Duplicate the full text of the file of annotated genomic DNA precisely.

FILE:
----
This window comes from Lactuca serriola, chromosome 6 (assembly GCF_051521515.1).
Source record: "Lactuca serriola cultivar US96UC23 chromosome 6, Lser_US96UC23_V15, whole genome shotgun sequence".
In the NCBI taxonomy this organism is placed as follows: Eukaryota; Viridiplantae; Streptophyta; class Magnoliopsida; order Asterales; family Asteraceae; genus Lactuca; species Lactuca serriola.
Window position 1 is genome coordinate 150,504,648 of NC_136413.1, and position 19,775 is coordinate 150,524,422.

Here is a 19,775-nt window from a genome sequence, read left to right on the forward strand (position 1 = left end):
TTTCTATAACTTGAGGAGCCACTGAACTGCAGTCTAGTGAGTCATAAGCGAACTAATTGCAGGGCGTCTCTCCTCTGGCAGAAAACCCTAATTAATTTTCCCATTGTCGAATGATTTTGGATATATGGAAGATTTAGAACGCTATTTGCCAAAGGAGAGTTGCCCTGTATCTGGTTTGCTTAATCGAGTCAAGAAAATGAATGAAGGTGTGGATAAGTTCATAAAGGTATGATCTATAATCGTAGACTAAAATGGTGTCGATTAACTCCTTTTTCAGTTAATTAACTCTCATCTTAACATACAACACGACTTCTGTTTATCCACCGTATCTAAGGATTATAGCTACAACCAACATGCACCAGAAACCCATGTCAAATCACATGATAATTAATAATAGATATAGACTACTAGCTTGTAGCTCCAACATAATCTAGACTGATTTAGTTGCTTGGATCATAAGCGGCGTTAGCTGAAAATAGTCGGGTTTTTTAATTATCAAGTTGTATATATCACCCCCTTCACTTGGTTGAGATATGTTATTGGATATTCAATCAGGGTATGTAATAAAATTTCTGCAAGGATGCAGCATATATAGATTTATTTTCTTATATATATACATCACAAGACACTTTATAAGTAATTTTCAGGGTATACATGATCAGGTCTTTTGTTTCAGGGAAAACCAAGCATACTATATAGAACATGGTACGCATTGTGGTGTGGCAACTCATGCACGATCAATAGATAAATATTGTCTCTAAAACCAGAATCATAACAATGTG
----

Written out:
This window comes from Lactuca serriola, chromosome 6 (assembly GCF_051521515.1).
Source record: "Lactuca serriola cultivar US96UC23 chromosome 6, Lser_US96UC23_V15, whole genome shotgun sequence".
In the NCBI taxonomy this organism is placed as follows: Eukaryota; Viridiplantae; Streptophyta; class Magnoliopsida; order Asterales; family Asteraceae; genus Lactuca; species Lactuca serriola.
Window position 1 is genome coordinate 150,504,648 of NC_136413.1, and position 19,775 is coordinate 150,524,422.

Here is a 19,775-nt window from a genome sequence, read left to right on the forward strand (position 1 = left end):
TTTCTATAACTTGAGGAGCCACTGAACTGCAGTCTAGTGAGTCATAAGCGAACTAATTGCAGGGCGTCTCTCCTCTGGCAGAAAACCCTAATTAATTTTCCCATTGTCGAATGATTTTGGATATATGGAAGATTTAGAACGCTATTTGCCAAAGGAGAGTTGCCCTGTATCTGGTTTGCTTAATCGAGTCAAGAAAATGAATGAAGGTGTGGATAAGTTCATAAAGGTATGATCTATAATCGTAGACTAAAATGGTGTCGATTAACTCCTTTTTCAGTTAATTAACTCTCATCTTAACATACAACACGACTTCTGTTTATCCACCGTATCTAAGGATTATAGCTACAACCAACATGCACCAGAAACCCATGTCAAATCACATGATAATTAATAATAGATATAGACTACTAGCTTGTAGCTCCAACATAATCTAGACTGATTTAGTTGCTTGGATCATAAGCGGCGTTAGCTGAAAATAGTCGGGTTTTTTAATTATCAAGTTGTATATATCACCCCCTTCACTTGGTTGAGATATGTTATTGGATATTCAATCAGGGTATGTAATAAAATTTCTGCAAGGATGCAGCATATATAGATTTATTTTCTTATATATATACATCACAAGACACTTTATAAGTAATTTTCAGGGTATACATGATCAGGTCTTTTGTTTCAGGGAAAACCAAGCATACTATATAGAACATGGTACGCATTGTGGTGTGGCAACTCATGCACGATCAATAGATAAATATTGTCTCTAAAACCAGAATCATAACAATGTG